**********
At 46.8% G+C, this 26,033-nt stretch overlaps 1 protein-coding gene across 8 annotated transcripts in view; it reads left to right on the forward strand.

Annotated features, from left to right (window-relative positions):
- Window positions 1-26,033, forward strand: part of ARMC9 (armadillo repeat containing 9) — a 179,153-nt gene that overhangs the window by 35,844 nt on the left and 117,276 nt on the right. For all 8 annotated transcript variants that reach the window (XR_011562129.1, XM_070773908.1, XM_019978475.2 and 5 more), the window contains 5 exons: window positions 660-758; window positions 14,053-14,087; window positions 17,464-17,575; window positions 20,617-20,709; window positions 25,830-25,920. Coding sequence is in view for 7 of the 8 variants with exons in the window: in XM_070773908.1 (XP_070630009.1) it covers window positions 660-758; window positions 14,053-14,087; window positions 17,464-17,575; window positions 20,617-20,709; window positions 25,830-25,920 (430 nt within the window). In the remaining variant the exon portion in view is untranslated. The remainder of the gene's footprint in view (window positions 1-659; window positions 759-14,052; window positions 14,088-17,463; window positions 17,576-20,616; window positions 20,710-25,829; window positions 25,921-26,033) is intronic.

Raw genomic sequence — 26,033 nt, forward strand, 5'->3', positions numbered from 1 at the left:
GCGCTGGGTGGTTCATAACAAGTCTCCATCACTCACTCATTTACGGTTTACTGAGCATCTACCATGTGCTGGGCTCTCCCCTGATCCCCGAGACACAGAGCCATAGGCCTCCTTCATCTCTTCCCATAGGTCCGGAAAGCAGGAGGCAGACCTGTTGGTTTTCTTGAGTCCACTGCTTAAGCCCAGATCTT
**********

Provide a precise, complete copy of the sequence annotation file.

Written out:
At 46.8% G+C, this 26,033-nt stretch overlaps 1 protein-coding gene across 8 annotated transcripts in view; it reads left to right on the forward strand.

Annotated features, from left to right (window-relative positions):
- Window positions 1-26,033, forward strand: part of ARMC9 (armadillo repeat containing 9) — a 179,153-nt gene that overhangs the window by 35,844 nt on the left and 117,276 nt on the right. For all 8 annotated transcript variants that reach the window (XR_011562129.1, XM_070773908.1, XM_019978475.2 and 5 more), the window contains 5 exons: window positions 660-758; window positions 14,053-14,087; window positions 17,464-17,575; window positions 20,617-20,709; window positions 25,830-25,920. Coding sequence is in view for 7 of the 8 variants with exons in the window: in XM_070773908.1 (XP_070630009.1) it covers window positions 660-758; window positions 14,053-14,087; window positions 17,464-17,575; window positions 20,617-20,709; window positions 25,830-25,920 (430 nt within the window). In the remaining variant the exon portion in view is untranslated. The remainder of the gene's footprint in view (window positions 1-659; window positions 759-14,052; window positions 14,088-17,463; window positions 17,576-20,616; window positions 20,710-25,829; window positions 25,921-26,033) is intronic.

Raw genomic sequence — 26,033 nt, forward strand, 5'->3', positions numbered from 1 at the left:
GCGCTGGGTGGTTCATAACAAGTCTCCATCACTCACTCATTTACGGTTTACTGAGCATCTACCATGTGCTGGGCTCTCCCCTGATCCCCGAGACACAGAGCCATAGGCCTCCTTCATCTCTTCCCATAGGTCCGGAAAGCAGGAGGCAGACCTGTTGGTTTTCTTGAGTCCACTGCTTAAGCCCAGATCTT